All eyes in the crypto space are currently on an upcoming watershed moment, the Merge. Ethereum’s adoption of the Proof-of-Stake transaction verification mechanism with the Merge will usher in a new era for the world’s leading smart contract platform and for the broader crypto space.
After this event, nothing will be the same—not even ETH tokenomics. Yes, you read that right. The Merge is going to change how ETH tokens are issued as well as their economics. This is where you find out all about it and learn how it’s going to impact the token and therefore its price.
How ETH works pre-Merge
Pre-Merge, ETH tokens are being issued through an Execution Layer and a Consensus Layer.
1. Execution Layer
The Execution Layer is a Proof-of-Work layer. Miners who successfully add the next block to the blockchain are given a reward—approximately 2.08 ETH for every block mined.
On the rare occasion when two or more miners find a valid block at the same time, or even if a competing miner has simply started to add a block to the blockchain, the miners are rewarded but with a lower fee. In the case of such blocks, the valid but stale block can be added to the non-canonical chain (the shorter of the two chains) as an “ommer” block, and the miner receives a partial block reward—a maximum of 1.75 ETH.
Close to 13,000 ETH tokens are given out as rewards for such blocks every day, in addition to the usual 4.93 million tokens annually to PoW miners. The sum is the number added to the circulating supply. That translates to an inflation rate of 4.13% for ETH.
2. Consensus Layer
The second layer through which ETH tokens are issued is called a Consensus Layer. This layer was created when the Beacon Chain went live in 2020. The chain is secured by Proof-of-Stake validators, who are rewarded with ETH for attesting the state of the chain and proposing the creation of new blocks. A reward of 2.08 ETH is distributed every 6.4 minutes, approximately. That translates to the issuance of ~1,600 ETH per day or annually 5,84,000 ETH tokens.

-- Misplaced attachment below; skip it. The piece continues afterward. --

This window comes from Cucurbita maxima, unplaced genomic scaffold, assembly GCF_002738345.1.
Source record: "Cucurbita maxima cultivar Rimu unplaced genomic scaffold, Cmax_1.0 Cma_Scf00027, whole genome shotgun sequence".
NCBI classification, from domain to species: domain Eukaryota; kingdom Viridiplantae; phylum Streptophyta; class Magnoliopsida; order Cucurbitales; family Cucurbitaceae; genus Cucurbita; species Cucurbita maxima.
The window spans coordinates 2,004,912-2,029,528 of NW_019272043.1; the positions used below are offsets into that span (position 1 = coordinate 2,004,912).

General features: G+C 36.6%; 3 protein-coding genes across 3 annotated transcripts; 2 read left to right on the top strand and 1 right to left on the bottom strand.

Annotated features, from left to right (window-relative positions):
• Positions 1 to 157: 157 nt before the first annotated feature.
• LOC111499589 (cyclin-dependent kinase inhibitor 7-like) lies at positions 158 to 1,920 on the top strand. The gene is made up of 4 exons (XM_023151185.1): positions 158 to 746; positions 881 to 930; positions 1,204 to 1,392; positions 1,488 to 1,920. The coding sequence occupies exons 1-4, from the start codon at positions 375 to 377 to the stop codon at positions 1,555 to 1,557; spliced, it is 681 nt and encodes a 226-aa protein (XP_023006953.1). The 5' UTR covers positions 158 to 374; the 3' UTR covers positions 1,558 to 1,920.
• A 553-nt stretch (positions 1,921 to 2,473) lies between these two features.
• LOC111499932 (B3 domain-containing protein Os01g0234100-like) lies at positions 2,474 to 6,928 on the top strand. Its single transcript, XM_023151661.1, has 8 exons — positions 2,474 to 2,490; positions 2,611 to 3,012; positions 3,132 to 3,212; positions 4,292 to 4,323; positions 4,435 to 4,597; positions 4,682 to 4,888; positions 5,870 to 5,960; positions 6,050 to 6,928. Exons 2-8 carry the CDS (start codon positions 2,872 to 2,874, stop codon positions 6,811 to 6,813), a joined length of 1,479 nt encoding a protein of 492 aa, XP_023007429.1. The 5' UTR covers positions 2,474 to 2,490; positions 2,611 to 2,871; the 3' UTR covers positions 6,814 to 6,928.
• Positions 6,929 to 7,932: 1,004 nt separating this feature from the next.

The fate of ETH post-Merge
Post-Merge, the Execution Layer will no longer be needed; all blocks will be created only through the consensus layer. It means that there will no longer be an annual supply of 4.93 million ETH tokens. Only 5,84,000 ETH tokens will be issued annually. As a result, the ETH issuance rate will come down by a whopping 90%.
The annual inflation rate after the Merge comes down to approximately 0.49%.
How the burn mechanism affects ETH tokenomics
So far we have discussed how tokens are being issued now and how they will be issued in the future. But we haven’t factored in one thing so far—token burning.
Tokens collected as transaction fees from users are periodically burned by the network—which means, they are removed from circulation. The burn rate is not fixed; it depends on the network activity and prevailing gas fees. So how do we factor in the ETH burn mechanism?
Well, we do know that since the implementation of the EIP-1559 upgrade in August 2021, over 2.6 million ETH have been burned by the network.
Combining the post-Merge inflation rate and burn rate of ETH tokens, it is possible to see that ETH token issuance could become deflationary. That means the total ETH circulation will start falling.
Summing it up: How the Merge will impact the price of ETH
To sum it up, after the Merge, with a significant part of the ETH supply locked in staking, the token supply will turn deflationary. ETH will become scarcer with each passing day, and that could result in an appreciation in the price of the ETH tokens.
Thus, if everything goes as per plan, the Merge could become the single biggest catalyst for ETH’s price rise, changing not only Ethereum’s fate but also the dynamics of the entire crypto market.